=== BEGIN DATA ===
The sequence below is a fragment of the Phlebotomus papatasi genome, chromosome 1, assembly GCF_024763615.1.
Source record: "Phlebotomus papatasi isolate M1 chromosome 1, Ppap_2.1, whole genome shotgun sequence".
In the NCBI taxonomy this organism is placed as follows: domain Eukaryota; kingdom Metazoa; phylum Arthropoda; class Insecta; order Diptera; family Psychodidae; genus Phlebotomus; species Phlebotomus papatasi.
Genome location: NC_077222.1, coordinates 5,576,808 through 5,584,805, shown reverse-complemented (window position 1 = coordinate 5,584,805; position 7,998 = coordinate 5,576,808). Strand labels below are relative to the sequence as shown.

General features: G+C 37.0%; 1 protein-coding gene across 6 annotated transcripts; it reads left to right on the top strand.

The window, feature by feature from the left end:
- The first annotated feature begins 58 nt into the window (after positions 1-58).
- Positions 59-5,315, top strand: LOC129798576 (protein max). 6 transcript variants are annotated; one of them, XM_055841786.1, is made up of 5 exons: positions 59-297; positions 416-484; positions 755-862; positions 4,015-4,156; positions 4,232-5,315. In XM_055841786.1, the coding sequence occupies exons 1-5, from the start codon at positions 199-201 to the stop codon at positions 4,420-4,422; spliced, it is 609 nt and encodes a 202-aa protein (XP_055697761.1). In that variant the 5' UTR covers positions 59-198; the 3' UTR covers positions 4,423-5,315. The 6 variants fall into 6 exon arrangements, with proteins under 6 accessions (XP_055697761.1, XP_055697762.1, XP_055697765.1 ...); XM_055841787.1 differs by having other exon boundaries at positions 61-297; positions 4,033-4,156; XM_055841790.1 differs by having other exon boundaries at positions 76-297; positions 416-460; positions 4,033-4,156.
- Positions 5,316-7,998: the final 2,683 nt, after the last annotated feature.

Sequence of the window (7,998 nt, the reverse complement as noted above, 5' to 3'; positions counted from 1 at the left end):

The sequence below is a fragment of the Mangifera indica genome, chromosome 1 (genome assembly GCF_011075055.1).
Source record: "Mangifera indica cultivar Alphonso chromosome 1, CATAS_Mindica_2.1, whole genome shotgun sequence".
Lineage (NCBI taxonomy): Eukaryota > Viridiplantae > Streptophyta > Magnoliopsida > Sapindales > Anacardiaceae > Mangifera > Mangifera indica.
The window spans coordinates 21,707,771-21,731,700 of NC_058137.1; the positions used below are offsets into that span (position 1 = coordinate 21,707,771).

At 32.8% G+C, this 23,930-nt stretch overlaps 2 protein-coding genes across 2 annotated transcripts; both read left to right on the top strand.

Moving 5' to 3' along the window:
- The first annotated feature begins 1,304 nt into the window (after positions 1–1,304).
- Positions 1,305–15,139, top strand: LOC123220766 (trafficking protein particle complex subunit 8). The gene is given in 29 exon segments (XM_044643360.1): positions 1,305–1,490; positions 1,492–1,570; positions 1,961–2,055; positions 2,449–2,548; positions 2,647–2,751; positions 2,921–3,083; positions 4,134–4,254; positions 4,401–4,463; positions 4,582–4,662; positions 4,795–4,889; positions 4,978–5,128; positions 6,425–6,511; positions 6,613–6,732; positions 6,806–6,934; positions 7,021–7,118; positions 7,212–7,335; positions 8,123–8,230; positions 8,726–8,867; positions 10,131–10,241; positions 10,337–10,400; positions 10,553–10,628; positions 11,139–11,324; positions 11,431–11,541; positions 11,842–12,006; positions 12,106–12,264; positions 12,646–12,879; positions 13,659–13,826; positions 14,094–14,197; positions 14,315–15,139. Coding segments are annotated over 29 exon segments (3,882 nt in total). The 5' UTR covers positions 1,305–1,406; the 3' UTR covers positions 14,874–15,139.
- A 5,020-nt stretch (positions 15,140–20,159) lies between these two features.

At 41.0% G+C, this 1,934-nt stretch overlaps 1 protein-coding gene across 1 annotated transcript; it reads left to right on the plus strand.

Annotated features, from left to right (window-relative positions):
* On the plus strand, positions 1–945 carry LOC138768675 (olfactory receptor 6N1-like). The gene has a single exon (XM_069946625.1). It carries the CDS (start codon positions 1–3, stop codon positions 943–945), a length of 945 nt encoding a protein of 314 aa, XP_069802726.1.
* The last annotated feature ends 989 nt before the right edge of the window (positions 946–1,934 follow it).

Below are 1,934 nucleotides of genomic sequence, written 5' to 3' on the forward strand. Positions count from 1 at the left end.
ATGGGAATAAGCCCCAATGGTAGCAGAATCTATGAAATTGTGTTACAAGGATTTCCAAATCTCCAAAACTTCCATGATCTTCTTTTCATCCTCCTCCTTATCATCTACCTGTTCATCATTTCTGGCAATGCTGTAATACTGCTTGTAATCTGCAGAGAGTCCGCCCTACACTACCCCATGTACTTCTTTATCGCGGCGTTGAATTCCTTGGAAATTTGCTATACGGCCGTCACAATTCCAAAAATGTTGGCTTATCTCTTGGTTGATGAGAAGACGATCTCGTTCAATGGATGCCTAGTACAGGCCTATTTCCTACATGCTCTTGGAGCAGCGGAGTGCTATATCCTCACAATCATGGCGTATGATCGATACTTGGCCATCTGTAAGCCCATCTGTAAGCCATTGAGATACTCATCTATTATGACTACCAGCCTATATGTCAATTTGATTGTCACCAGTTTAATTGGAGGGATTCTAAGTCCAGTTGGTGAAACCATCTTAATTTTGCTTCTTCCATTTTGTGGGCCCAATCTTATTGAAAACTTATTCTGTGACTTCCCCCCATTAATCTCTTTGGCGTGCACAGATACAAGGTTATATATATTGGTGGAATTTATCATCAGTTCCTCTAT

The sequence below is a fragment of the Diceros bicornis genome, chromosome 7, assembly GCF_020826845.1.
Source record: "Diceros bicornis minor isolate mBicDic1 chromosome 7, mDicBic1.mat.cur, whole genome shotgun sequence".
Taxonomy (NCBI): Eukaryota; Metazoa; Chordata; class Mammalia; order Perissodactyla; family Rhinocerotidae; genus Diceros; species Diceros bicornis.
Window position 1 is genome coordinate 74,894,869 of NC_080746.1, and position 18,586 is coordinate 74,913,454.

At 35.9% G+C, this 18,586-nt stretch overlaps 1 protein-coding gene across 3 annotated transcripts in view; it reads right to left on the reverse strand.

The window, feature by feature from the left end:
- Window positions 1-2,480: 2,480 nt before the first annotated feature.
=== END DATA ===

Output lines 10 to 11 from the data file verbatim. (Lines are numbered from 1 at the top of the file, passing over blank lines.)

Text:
Sequence of the window (7,998 nt, the reverse complement as noted above, 5' to 3'; positions counted from 1 at the left end):

The sequence below is a fragment of the Mangifera indica genome, chromosome 1 (genome assembly GCF_011075055.1).